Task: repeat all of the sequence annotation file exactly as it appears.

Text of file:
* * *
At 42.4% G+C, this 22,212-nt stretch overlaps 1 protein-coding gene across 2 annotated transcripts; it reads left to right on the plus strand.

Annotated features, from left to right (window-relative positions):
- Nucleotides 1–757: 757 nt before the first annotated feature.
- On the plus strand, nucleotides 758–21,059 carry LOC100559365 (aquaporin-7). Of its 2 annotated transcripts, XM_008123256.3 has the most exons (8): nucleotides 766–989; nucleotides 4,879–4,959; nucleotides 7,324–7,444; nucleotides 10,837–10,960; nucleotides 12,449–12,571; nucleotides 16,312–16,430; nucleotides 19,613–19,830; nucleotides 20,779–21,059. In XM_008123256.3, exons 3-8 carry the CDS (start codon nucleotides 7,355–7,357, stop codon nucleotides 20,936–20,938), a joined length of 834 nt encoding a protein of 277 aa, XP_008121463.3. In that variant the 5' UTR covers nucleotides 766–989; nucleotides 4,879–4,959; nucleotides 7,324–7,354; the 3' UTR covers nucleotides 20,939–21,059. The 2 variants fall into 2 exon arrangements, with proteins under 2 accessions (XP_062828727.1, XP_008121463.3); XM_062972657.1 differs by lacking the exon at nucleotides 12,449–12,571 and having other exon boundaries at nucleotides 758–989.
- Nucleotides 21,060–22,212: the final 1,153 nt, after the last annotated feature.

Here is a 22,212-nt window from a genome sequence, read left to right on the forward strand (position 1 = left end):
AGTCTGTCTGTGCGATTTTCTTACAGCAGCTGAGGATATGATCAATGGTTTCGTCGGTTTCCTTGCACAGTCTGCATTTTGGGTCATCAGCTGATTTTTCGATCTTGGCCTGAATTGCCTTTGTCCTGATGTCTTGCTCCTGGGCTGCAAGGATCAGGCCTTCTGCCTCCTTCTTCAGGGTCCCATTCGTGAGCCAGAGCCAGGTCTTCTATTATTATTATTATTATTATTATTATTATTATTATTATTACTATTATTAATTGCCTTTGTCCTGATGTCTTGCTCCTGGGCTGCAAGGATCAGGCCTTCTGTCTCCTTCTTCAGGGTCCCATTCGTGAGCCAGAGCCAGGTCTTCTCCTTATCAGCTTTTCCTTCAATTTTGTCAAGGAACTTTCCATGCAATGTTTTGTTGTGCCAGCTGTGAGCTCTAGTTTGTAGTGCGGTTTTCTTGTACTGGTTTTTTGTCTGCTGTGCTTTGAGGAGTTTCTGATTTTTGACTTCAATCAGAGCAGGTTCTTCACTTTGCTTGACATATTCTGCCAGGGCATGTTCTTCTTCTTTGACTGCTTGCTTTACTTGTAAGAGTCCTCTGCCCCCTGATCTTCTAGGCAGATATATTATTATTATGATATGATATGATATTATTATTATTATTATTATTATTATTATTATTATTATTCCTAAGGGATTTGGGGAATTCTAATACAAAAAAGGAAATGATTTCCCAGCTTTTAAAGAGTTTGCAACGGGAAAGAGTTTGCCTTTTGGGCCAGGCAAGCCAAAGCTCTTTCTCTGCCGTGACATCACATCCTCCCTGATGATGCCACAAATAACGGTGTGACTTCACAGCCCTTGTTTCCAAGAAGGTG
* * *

At 42.4% G+C, this 22,212-nt stretch overlaps 1 protein-coding gene across 2 annotated transcripts; it reads left to right on the plus strand.

Annotated features, from left to right (window-relative positions):
- Nucleotides 1–757: 757 nt before the first annotated feature.
- On the plus strand, nucleotides 758–21,059 carry LOC100559365 (aquaporin-7). Of its 2 annotated transcripts, XM_008123256.3 has the most exons (8): nucleotides 766–989; nucleotides 4,879–4,959; nucleotides 7,324–7,444; nucleotides 10,837–10,960; nucleotides 12,449–12,571; nucleotides 16,312–16,430; nucleotides 19,613–19,830; nucleotides 20,779–21,059. In XM_008123256.3, exons 3-8 carry the CDS (start codon nucleotides 7,355–7,357, stop codon nucleotides 20,936–20,938), a joined length of 834 nt encoding a protein of 277 aa, XP_008121463.3. In that variant the 5' UTR covers nucleotides 766–989; nucleotides 4,879–4,959; nucleotides 7,324–7,354; the 3' UTR covers nucleotides 20,939–21,059. The 2 variants fall into 2 exon arrangements, with proteins under 2 accessions (XP_062828727.1, XP_008121463.3); XM_062972657.1 differs by lacking the exon at nucleotides 12,449–12,571 and having other exon boundaries at nucleotides 758–989.
- Nucleotides 21,060–22,212: the final 1,153 nt, after the last annotated feature.

Here is a 22,212-nt window from a genome sequence, read left to right on the forward strand (position 1 = left end):
AGTCTGTCTGTGCGATTTTCTTACAGCAGCTGAGGATATGATCAATGGTTTCGTCGGTTTCCTTGCACAGTCTGCATTTTGGGTCATCAGCTGATTTTTCGATCTTGGCCTGAATTGCCTTTGTCCTGATGTCTTGCTCCTGGGCTGCAAGGATCAGGCCTTCTGCCTCCTTCTTCAGGGTCCCATTCGTGAGCCAGAGCCAGGTCTTCTATTATTATTATTATTATTATTATTATTATTATTATTATTACTATTATTAATTGCCTTTGTCCTGATGTCTTGCTCCTGGGCTGCAAGGATCAGGCCTTCTGTCTCCTTCTTCAGGGTCCCATTCGTGAGCCAGAGCCAGGTCTTCTCCTTATCAGCTTTTCCTTCAATTTTGTCAAGGAACTTTCCATGCAATGTTTTGTTGTGCCAGCTGTGAGCTCTAGTTTGTAGTGCGGTTTTCTTGTACTGGTTTTTTGTCTGCTGTGCTTTGAGGAGTTTCTGATTTTTGACTTCAATCAGAGCAGGTTCTTCACTTTGCTTGACATATTCTGCCAGGGCATGTTCTTCTTCTTTGACTGCTTGCTTTACTTGTAAGAGTCCTCTGCCCCCTGATCTTCTAGGCAGATATATTATTATTATGATATGATATGATATTATTATTATTATTATTATTATTATTATTATTATTATTCCTAAGGGATTTGGGGAATTCTAATACAAAAAAGGAAATGATTTCCCAGCTTTTAAAGAGTTTGCAACGGGAAAGAGTTTGCCTTTTGGGCCAGGCAAGCCAAAGCTCTTTCTCTGCCGTGACATCACATCCTCCCTGATGATGCCACAAATAACGGTGTGACTTCACAGCCCTTGTTTCCAAGAAGGTG